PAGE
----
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Howard Wolk
Launchpad Republic
Launchpad Republic provides a concise but comprehensive overview of entrepreneurship in America, focusing on how the country's democracy, corporate and financial framework, and strong emphasis on consumer interests allows upstarts to challenge incumbents more sustainably than almost anywhere else in the world. This dynamism not only keeps the economy strong, but it also challenges the political and social status quo. The book provides an historical overview as well as a comparative perspective, while doing so with an engaging, narrative approach.
Making the case that spirited entrepreneurship has long given the U.S. its edge, Wolk and Landry trace the history of enterprising—and disruptive—innovators back to the early days of the Republic, with an eye toward the question of why the U.S. has so often outpaced the rest of the world when it comes to “unicorns,” private ventures that achieve a billion-dollar valuation. The authors argue that the circumstances of the nation’s founding and claiming independence, and the development of “cultural, legal, and political systems [that] give entrepreneurs the room to succeed and grow,” have seeded a start-up-minded culture that still drives the global economy. Launchpad Republic delves extensively into the history of entrepreneurship and how it and America itself have always powered each other,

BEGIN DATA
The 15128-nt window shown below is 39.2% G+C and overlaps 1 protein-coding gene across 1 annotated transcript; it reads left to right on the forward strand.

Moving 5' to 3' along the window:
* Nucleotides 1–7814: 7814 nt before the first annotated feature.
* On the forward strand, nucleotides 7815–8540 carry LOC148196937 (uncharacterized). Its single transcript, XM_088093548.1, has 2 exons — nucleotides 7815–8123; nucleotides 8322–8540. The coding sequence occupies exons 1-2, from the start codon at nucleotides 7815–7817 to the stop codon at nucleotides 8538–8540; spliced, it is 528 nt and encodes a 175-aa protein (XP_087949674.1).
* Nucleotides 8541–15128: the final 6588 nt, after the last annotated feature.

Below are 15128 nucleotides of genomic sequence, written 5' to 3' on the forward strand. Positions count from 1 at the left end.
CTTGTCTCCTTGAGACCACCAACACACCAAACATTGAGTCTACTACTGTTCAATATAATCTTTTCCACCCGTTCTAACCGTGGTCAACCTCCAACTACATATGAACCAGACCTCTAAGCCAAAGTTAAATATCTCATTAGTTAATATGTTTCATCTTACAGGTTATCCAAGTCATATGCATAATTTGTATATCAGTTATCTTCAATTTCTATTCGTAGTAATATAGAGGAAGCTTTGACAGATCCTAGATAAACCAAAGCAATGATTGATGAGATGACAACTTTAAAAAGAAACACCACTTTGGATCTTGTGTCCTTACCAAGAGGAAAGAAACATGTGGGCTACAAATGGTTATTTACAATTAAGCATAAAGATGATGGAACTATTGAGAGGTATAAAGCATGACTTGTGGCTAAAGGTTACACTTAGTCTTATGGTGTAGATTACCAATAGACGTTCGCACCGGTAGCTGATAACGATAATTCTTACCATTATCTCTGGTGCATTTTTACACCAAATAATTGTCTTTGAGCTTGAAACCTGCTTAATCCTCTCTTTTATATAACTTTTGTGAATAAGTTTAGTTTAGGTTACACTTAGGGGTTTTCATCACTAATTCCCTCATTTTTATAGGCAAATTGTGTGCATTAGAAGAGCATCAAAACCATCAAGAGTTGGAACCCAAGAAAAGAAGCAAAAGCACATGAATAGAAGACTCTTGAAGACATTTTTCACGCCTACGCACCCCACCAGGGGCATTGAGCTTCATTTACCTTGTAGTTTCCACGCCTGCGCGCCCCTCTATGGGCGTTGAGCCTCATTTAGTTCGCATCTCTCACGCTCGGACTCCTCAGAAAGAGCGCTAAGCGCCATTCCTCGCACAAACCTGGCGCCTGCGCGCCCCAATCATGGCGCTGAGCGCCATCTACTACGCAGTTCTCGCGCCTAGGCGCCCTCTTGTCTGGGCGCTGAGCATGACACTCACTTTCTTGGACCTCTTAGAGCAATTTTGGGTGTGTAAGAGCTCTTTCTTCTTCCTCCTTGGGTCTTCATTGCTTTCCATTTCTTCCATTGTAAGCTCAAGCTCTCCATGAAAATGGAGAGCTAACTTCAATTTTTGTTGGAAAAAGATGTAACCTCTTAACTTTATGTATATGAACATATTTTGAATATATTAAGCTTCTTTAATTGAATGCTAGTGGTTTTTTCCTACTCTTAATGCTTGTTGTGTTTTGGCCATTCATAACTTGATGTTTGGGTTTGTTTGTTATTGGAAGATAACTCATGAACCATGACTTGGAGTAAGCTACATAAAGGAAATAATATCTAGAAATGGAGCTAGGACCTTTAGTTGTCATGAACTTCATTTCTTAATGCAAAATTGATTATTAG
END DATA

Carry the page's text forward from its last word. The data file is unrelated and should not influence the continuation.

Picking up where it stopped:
This is history, told with an eye on the bottom line, as the authors offer engaging thumbnail portraits of the likes of Benjamin Franklin (who “set the paradigm of the self-made man in America”) and brisk, clear-eyed accounts of the circumstances and controversies of establishing in a fractious land a federal government, a banking system, and an economy that encourages growth. Each chapter explores how entrepreneurs have benefited from, been in conflict with, or helped to shape those systems, with competition between “upstarts and incumbents” and pushback from the government crucial recurring themes.

Case studies exploring inflection points like the Charles River Bridge case of 1837, or examining the increasing “federal supremacy” over interstate commerce, demonstrate the challenge the nation has always faced in balancing complex, sometimes conflicting rights. This focus on the relationship, over centuries, between the U.S. government and entrepreneurs casts intriguing new light on controversies facing contemporary businesses, with up-to-date considerations of tech companies and antitrust laws a highlight. Launchpad Republic will appeal to history buffs and the business set both, as it blends illuminating history with a celebration of the entrepreneurial spark in the national character.

Takeaway: This study of entrepreneurship in U.S. history argues the nation boasts an upstart spark.

Great for fans of: Larry Schweikart and Lynne Pierson Doti’s American Entrepreneur, John Berlau’s George Washington, Entrepreneur.

Production grades
Cover: A
Design and typography: A
Illustrations: N/A
Editing: A
Marketing copy: A